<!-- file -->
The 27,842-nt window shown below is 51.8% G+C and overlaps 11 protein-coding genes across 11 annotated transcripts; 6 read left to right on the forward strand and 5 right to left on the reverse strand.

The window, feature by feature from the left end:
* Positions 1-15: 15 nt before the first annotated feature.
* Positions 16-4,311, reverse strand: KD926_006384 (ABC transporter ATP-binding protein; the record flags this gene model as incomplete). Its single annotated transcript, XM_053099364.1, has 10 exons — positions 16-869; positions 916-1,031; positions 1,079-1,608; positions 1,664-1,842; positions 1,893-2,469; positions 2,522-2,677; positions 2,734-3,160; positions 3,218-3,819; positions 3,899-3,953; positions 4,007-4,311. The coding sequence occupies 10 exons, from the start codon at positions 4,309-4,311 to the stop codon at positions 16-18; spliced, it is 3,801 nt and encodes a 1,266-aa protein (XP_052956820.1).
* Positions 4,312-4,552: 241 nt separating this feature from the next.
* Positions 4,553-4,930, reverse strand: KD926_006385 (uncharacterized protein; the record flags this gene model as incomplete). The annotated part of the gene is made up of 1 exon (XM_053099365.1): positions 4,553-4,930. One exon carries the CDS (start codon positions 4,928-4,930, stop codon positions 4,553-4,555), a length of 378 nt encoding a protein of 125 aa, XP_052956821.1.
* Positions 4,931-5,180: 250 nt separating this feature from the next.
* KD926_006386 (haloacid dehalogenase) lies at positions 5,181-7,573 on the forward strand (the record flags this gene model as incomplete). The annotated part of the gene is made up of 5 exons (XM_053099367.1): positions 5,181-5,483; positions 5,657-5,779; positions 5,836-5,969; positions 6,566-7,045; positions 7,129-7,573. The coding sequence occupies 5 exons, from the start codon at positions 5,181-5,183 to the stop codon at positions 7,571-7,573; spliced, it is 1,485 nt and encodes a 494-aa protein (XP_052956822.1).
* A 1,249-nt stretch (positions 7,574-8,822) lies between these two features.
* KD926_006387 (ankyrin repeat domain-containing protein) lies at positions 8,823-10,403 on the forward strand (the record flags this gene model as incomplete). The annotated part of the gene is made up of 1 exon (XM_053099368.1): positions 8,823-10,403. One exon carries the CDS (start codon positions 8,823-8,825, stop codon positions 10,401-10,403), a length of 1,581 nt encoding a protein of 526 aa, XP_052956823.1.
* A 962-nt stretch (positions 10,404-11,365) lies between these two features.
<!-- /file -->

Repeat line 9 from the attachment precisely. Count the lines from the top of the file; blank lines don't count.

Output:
* A 1,249-nt stretch (positions 7,574-8,822) lies between these two features.